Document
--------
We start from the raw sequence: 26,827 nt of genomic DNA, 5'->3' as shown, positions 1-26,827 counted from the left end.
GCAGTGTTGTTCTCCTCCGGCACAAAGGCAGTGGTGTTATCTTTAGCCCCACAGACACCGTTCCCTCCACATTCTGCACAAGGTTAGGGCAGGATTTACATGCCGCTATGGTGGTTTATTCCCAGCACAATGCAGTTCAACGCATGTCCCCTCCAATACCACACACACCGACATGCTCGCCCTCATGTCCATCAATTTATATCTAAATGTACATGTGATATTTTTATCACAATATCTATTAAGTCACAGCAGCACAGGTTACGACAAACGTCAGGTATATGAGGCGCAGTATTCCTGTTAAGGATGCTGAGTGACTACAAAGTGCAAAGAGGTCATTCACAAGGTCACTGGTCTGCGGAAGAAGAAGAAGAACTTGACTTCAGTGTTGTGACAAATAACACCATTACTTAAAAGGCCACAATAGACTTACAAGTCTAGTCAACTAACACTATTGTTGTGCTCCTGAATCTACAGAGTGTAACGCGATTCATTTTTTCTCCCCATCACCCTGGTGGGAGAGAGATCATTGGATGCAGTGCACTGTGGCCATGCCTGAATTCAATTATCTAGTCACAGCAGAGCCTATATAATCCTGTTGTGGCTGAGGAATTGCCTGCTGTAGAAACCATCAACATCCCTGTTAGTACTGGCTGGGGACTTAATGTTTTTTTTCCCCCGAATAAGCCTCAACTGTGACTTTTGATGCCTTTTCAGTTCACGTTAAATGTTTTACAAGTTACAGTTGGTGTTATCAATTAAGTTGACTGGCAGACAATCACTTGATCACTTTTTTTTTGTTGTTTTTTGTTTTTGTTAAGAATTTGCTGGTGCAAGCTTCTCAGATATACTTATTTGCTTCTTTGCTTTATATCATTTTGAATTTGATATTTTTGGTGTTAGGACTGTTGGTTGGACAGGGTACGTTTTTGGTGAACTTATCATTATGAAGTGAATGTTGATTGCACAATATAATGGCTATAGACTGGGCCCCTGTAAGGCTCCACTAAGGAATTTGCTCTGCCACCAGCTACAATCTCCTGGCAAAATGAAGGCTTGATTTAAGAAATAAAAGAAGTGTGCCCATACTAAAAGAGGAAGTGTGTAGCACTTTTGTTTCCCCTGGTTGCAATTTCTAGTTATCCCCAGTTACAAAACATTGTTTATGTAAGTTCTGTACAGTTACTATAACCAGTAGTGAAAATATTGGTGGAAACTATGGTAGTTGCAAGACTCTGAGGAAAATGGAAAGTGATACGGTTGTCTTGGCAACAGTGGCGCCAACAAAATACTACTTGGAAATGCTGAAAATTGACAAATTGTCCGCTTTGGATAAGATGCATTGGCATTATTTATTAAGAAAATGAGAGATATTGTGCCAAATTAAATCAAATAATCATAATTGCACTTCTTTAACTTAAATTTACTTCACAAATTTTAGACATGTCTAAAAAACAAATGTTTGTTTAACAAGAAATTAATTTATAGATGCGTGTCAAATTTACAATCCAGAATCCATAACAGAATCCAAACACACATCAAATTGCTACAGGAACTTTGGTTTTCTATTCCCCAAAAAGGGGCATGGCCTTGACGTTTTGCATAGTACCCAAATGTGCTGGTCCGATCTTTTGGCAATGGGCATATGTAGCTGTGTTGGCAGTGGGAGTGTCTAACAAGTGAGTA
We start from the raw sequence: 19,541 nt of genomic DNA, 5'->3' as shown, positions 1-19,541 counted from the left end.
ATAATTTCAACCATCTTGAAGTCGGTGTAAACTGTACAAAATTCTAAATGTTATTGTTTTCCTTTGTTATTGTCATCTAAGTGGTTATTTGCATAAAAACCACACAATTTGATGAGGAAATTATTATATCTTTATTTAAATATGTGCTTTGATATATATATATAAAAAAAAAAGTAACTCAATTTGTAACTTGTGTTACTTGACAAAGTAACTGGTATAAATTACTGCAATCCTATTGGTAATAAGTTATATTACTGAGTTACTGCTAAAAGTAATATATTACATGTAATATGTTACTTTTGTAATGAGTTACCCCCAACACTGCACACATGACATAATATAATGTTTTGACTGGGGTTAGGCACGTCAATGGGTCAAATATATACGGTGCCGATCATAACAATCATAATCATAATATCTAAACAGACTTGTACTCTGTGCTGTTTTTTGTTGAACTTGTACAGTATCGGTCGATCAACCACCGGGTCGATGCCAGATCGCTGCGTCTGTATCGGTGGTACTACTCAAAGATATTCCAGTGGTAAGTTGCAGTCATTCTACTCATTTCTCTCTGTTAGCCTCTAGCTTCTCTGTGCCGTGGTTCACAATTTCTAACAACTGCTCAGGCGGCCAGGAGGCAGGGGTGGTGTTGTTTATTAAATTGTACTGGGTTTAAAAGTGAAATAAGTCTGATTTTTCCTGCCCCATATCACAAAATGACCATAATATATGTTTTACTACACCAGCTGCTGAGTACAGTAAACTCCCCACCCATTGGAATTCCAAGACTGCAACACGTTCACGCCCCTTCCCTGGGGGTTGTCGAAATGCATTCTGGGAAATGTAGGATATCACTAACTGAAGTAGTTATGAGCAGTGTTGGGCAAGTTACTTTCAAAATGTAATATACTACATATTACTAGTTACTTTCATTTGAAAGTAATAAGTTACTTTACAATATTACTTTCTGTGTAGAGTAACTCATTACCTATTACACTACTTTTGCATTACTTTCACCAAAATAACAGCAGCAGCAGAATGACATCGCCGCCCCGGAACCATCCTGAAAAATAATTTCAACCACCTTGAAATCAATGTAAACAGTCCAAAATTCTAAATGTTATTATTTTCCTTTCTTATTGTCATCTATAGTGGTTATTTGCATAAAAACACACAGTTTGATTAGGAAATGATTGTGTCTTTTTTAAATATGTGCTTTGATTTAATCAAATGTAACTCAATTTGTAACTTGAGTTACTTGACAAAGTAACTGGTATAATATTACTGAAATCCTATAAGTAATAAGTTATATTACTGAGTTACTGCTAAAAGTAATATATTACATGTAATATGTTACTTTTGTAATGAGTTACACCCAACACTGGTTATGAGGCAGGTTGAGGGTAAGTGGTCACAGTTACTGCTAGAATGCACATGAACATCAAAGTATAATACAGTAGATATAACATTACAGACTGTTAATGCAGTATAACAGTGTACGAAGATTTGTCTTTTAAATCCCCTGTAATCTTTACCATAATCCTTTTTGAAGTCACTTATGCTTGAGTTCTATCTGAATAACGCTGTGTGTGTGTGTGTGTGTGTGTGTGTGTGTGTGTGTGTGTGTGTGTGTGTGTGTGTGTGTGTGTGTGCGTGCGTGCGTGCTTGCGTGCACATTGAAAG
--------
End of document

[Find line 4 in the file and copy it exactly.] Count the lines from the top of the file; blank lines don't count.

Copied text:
ATAATTTCAACCATCTTGAAGTCGGTGTAAACTGTACAAAATTCTAAATGTTATTGTTTTCCTTTGTTATTGTCATCTAAGTGGTTATTTGCATAAAAACCACACAATTTGATGAGGAAATTATTATATCTTTATTTAAATATGTGCTTTGATATATATATATAAAAAAAAAAGTAACTCAATTTGTAACTTGTGTTACTTGACAAAGTAACTGGTATAAATTACTGCAATCCTATTGGTAATAAGTTATATTACTGAGTTACTGCTAAAAGTAATATATTACATGTAATATGTTACTTTTGTAATGAGTTACCCCCAACACTGCACACATGACATAATATAATGTTTTGACTGGGGTTAGGCACGTCAATGGGTCAAATATATACGGTGCCGATCATAACAATCATAATCATAATATCTAAACAGACTTGTACTCTGTGCTGTTTTTTGTTGAACTTGTACAGTATCGGTCGATCAACCACCGGGTCGATGCCAGATCGCTGCGTCTGTATCGGTGGTACTACTCAAAGATATTCCAGTGGTAAGTTGCAGTCATTCTACTCATTTCTCTCTGTTAGCCTCTAGCTTCTCTGTGCCGTGGTTCACAATTTCTAACAACTGCTCAGGCGGCCAGGAGGCAGGGGTGGTGTTGTTTATTAAATTGTACTGGGTTTAAAAGTGAAATAAGTCTGATTTTTCCTGCCCCATATCACAAAATGACCATAATATATGTTTTACTACACCAGCTGCTGAGTACAGTAAACTCCCCACCCATTGGAATTCCAAGACTGCAACACGTTCACGCCCCTTCCCTGGGGGTTGTCGAAATGCATTCTGGGAAATGTAGGATATCACTAACTGAAGTAGTTATGAGCAGTGTTGGGCAAGTTACTTTCAAAATGTAATATACTACATATTACTAGTTACTTTCATTTGAAAGTAATAAGTTACTTTACAATATTACTTTCTGTGTAGAGTAACTCATTACCTATTACACTACTTTTGCATTACTTTCACCAAAATAACAGCAGCAGCAGAATGACATCGCCGCCCCGGAACCATCCTGAAAAATAATTTCAACCACCTTGAAATCAATGTAAACAGTCCAAAATTCTAAATGTTATTATTTTCCTTTCTTATTGTCATCTATAGTGGTTATTTGCATAAAAACACACAGTTTGATTAGGAAATGATTGTGTCTTTTTTAAATATGTGCTTTGATTTAATCAAATGTAACTCAATTTGTAACTTGAGTTACTTGACAAAGTAACTGGTATAATATTACTGAAATCCTATAAGTAATAAGTTATATTACTGAGTTACTGCTAAAAGTAATATATTACATGTAATATGTTACTTTTGTAATGAGTTACACCCAACACTGGTTATGAGGCAGGTTGAGGGTAAGTGGTCACAGTTACTGCTAGAATGCACATGAACATCAAAGTATAATACAGTAGATATAACATTACAGACTGTTAATGCAGTATAACAGTGTACGAAGATTTGTCTTTTAAATCCCCTGTAATCTTTACCATAATCCTTTTTGAAGTCACTTATGCTTGAGTTCTATCTGAATAACGCTGTGTGTGTGTGTGTGTGTGTGTGTGTGTGTGTGTGTGTGTGTGTGTGTGTGTGTGTGTGTGTGTGTGCGTGCGTGCGTGCTTGCGTGCACATTGAAAG